Having recently made the move from Australia to the United States, I’m acutely aware that the world is not all the same. Even though people here speak the same language (kind of :-), there are lots of little differences in things like culture, spelling, measurement systems, and the ability to easily buy Vegemite and passionfruit. And of course, there are all sorts of places that have many, many more differences.
So given that the world is a big and diverse place, it’s no surprise that software from one country isn’t quite right in another. That’s where internationalization (also known as I18N, as it’s an I, 18 more letters, and an N) and localization (L10N for the same reason) come in. These two concepts are distinct, but complimentary. I18N is all about designing software in such a way that it will be possible to make it work well in different regions and cultures, and involves techniques such as externalizing strings, and respecting users’ settings for things like date formats and sort orders. L10N is the process of taking a piece of (hopefully internationalized) software and customizing it for a particular culture – most importantly this involves translating any text in the UI and documentation.
These days, I18N and L10N are quite rightly an integral part of almost every Microsoft product. However the patterns & practices team isn’t a product group (we build guidance) and we have nowhere near the resources of a product group (our group is about 25 people. I can assure you that Windows, Office and even Zoo Tycoon have a lot more). The fact that we are not a product group is really a good thing for a lot of reasons – for example it allows us to produce new deliverables in months instead of years. However it does mean that we can’t always do everything that we want to do – and for the moment at least, that includes localization. This doesn’t mean that we don’t understand the importance of it, and a testament to this is the fact that, starting with Enterprise Library, we have gone through the internationalization process so that at least it is possible to localize our deliverables with minimal effort.
Now here’s where I need your help. (And yes I notice the irony of writing about this topic in English when most of the people who will be most interested don’t speak English – but unfortunately it’s all I know unless you count my mediocre German. If you’re in the target audience and have made it this far, feel free to translate the blog posting to your own language 🙂
First – I’m interested in finding out whether anyone would be willing to invest the time into localizing Enterprise Library for your own culture. If anyone would like to do this, we would try to offer as much support as we can, for example supplying the original documentation files, promoting the localized version, and putting your name in lights. And of course, there’s the satisfaction of knowing you’ve done your bit to make the world a better place!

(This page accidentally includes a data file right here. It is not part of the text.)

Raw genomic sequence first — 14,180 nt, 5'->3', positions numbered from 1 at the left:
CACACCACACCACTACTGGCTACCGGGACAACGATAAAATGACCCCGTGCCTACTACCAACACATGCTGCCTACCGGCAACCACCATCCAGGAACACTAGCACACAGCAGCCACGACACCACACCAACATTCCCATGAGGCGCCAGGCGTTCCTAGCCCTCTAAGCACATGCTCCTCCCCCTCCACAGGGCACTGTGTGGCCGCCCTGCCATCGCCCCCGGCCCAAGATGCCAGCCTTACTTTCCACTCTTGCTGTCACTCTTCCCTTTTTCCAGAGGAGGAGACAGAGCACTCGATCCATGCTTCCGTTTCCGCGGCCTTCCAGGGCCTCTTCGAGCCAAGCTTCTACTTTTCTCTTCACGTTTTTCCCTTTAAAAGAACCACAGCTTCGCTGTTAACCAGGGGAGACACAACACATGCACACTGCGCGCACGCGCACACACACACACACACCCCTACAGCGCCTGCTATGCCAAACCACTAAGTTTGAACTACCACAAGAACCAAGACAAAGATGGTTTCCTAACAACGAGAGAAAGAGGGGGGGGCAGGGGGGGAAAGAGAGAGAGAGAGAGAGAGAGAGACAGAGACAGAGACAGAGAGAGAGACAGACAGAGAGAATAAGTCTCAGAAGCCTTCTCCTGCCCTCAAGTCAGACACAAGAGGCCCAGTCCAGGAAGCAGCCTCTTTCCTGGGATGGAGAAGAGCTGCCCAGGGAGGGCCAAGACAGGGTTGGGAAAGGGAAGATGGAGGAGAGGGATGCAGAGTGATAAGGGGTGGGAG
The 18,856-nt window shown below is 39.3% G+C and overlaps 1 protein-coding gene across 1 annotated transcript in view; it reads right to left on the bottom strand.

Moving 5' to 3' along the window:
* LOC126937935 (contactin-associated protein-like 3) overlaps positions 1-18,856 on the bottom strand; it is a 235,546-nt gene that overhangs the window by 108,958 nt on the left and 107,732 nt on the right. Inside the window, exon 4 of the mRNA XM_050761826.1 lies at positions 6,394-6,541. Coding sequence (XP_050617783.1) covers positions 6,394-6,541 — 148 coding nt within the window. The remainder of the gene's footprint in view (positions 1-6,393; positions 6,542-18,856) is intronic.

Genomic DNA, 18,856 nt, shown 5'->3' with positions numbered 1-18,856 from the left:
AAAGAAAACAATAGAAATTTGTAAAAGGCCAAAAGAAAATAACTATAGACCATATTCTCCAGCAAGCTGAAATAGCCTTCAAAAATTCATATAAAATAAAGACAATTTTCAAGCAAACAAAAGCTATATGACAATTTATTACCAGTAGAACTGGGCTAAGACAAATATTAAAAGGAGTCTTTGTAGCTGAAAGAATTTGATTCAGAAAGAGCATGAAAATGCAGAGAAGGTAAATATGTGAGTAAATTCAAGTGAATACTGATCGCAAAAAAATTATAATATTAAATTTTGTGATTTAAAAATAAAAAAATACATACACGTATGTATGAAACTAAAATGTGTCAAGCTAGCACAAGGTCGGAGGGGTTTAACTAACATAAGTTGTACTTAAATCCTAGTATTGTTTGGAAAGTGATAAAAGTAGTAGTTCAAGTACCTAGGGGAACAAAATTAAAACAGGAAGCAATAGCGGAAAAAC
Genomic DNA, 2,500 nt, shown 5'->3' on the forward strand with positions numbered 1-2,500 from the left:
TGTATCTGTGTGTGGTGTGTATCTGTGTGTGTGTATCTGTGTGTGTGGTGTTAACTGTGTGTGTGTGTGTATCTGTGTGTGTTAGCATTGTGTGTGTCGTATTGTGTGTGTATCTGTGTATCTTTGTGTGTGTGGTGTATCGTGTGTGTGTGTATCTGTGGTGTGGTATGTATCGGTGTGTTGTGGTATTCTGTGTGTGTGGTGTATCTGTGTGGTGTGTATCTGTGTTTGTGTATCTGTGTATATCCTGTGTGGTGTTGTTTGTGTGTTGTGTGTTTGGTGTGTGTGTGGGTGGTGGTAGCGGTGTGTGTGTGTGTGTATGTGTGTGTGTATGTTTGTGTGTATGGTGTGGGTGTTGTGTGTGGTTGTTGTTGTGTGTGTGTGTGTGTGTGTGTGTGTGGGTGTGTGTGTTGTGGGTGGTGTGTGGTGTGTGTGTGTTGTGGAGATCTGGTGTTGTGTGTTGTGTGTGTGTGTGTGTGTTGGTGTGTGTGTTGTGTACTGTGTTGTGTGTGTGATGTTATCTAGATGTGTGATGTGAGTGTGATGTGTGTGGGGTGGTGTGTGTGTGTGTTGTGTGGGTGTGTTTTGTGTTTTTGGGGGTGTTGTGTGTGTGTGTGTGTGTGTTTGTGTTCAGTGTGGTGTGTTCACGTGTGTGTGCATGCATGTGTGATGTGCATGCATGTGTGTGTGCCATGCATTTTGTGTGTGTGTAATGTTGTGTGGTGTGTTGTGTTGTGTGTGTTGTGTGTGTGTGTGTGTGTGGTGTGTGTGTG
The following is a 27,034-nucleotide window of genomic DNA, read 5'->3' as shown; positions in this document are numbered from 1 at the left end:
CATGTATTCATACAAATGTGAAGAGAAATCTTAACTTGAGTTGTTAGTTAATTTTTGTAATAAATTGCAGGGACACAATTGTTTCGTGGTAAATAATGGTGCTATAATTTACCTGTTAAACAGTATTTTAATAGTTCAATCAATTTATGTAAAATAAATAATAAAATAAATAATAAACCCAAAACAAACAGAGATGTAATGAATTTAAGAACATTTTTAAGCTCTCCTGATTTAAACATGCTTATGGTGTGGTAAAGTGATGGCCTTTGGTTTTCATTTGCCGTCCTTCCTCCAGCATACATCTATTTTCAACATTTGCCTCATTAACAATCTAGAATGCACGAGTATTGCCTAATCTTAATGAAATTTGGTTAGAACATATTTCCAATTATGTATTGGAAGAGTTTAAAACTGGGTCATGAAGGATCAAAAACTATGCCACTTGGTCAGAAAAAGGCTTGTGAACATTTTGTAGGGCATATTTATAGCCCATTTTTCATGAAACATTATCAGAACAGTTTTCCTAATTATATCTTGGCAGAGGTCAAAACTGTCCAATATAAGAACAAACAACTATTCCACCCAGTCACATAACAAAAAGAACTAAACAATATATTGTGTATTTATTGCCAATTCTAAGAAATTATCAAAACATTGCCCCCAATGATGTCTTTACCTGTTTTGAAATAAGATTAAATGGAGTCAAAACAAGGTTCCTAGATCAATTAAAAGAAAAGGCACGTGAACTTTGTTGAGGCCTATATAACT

Second – even if you’re not in a position to put up your hand to do the hard yakka, I’d like to hear your perspective on what good localization would look like for a deliverable like Enterprise Library. To start with, would you even be willing to use a localized version that came out of the community? And what would be the minimal amount of localization to be valuable? The documentation and tool UI is pretty obvious. But what about the code comments? Property names and enum values in the configuration tool? Variable names in the source code?
While I’m on the topic, there’s actually a very strong parallel between the localization discussion and our support for multiple .NET languages, in particular Visual Basic .NET. Now I’m actually a VB guy from long back (I still remember how excited I was by VB 1.0!) and just like we’d love to support more human languages, we’d love to support more computer langagues too – but again we have limited resources and we need to work out how to get the most impact. While we could have converted all the source code to VB (in addition to the QuickStarts and sample code which we already do in both C# and VB), it would have come at a cost – for example Enterprise Library may have had 5 blocks and not 7. During the planning for Enterprise Library I spoke to quite a few developers (some VB, some C#, probably not many Prolog) and most people opted for the more blocks in one language option. We can discuss this decision some other time (I know not everyone agrees with it), but for now I’d like to ask the same questions I asked about localization. Does anyone want to put their hand up to port the blocks to VB (or Prolog) if we give you a bit of support? And would you be willing to use a version that someone else in the community ported?
Note that all of this is just an idea at this stage – we don’t know if it’s the right approach or what it will take to be successful. So let me know what you think!